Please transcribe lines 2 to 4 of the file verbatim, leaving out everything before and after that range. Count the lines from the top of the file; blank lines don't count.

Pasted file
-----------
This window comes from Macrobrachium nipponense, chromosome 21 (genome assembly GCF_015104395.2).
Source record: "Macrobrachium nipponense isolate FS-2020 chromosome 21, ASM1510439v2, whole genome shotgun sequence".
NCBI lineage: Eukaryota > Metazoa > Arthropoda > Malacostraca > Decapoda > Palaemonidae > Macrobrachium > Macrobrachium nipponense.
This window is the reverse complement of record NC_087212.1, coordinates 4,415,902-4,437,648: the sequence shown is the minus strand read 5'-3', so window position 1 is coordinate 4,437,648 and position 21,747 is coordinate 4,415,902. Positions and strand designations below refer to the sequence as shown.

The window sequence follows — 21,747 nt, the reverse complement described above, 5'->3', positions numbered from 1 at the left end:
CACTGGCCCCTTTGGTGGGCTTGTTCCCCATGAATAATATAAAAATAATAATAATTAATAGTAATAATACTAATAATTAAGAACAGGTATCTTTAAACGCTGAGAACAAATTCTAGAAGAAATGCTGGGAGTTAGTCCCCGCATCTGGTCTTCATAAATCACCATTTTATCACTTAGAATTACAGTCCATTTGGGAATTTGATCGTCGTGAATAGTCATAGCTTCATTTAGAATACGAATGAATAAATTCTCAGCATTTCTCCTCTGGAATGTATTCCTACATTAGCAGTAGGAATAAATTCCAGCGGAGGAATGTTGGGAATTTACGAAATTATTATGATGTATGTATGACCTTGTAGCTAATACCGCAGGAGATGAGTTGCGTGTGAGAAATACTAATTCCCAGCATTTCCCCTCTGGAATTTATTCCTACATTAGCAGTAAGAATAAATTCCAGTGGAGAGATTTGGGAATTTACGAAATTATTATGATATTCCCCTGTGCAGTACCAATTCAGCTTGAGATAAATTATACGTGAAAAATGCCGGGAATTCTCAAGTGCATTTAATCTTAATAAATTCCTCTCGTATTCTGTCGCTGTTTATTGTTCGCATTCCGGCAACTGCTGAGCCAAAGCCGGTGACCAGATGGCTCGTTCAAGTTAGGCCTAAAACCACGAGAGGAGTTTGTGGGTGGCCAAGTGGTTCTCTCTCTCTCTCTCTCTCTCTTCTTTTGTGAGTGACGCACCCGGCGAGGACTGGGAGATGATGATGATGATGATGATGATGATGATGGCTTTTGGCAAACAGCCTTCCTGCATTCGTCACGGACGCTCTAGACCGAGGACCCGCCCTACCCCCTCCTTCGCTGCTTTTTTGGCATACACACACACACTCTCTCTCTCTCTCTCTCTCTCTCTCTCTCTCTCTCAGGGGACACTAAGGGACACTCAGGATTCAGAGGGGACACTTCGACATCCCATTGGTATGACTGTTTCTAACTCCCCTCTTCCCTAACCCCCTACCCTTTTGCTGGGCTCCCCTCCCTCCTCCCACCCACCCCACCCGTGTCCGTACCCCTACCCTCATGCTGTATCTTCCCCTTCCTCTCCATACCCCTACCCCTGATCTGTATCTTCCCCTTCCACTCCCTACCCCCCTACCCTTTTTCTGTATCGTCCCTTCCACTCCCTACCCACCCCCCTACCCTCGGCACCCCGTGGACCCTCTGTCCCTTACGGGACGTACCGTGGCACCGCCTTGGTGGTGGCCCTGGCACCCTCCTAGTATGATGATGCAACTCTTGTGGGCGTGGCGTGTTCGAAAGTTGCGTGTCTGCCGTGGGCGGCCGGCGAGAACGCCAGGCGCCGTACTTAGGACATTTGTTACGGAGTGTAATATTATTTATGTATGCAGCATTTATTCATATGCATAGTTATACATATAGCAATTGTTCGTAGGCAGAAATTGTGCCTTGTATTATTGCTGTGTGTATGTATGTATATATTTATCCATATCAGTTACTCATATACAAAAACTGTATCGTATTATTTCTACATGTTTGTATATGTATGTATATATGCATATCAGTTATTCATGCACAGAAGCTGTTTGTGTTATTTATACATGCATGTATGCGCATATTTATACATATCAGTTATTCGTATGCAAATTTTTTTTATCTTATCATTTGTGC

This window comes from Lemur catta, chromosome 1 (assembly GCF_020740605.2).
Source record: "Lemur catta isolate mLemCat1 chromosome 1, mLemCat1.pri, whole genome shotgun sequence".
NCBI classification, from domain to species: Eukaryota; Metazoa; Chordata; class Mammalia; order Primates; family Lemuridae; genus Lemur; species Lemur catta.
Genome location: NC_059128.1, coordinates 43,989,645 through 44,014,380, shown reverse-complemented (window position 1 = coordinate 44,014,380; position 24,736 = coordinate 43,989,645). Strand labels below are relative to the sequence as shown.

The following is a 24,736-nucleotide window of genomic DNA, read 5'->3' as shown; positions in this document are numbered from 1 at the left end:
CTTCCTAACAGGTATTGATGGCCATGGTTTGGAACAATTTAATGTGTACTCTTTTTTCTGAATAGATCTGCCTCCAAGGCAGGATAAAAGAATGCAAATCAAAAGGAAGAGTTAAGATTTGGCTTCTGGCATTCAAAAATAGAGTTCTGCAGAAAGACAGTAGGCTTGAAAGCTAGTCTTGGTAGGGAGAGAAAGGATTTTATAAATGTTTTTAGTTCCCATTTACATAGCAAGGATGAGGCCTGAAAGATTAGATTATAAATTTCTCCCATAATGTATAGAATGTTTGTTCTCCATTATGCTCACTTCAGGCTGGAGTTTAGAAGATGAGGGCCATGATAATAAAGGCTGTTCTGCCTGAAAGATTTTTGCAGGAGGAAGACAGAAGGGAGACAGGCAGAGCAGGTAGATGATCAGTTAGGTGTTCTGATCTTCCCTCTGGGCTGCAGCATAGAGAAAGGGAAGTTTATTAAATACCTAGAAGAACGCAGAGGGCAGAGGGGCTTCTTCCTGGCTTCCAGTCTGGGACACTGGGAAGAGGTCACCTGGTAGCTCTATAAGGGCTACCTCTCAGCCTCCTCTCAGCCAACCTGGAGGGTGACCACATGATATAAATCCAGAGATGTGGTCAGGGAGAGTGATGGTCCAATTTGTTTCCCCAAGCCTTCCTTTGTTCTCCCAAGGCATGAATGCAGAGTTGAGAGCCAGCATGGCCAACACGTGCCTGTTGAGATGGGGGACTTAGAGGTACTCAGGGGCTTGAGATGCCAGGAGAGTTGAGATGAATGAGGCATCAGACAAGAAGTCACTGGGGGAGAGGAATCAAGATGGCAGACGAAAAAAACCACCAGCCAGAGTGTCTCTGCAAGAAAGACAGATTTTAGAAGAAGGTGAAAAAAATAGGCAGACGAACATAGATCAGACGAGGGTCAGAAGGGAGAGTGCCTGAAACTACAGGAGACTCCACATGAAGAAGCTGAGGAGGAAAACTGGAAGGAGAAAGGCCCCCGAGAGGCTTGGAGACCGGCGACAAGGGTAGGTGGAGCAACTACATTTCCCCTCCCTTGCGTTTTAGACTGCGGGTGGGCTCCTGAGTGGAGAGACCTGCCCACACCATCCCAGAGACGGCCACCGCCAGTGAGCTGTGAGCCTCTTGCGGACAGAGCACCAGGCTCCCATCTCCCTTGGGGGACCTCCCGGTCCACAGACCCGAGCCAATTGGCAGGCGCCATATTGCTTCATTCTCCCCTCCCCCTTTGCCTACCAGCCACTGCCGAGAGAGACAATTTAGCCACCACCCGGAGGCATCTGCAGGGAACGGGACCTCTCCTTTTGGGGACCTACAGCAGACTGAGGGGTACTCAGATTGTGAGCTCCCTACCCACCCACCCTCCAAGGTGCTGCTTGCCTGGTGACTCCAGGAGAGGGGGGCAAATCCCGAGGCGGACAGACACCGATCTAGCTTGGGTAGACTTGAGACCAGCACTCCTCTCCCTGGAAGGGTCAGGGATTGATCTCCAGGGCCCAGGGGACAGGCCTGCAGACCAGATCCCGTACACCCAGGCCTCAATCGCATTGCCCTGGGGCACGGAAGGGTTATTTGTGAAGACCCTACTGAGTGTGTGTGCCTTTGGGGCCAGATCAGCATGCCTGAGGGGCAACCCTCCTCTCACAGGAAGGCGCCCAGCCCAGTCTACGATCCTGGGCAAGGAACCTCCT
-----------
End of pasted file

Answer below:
Source record: "Macrobrachium nipponense isolate FS-2020 chromosome 21, ASM1510439v2, whole genome shotgun sequence".
NCBI lineage: Eukaryota > Metazoa > Arthropoda > Malacostraca > Decapoda > Palaemonidae > Macrobrachium > Macrobrachium nipponense.
This window is the reverse complement of record NC_087212.1, coordinates 4,415,902-4,437,648: the sequence shown is the minus strand read 5'-3', so window position 1 is coordinate 4,437,648 and position 21,747 is coordinate 4,415,902. Positions and strand designations below refer to the sequence as shown.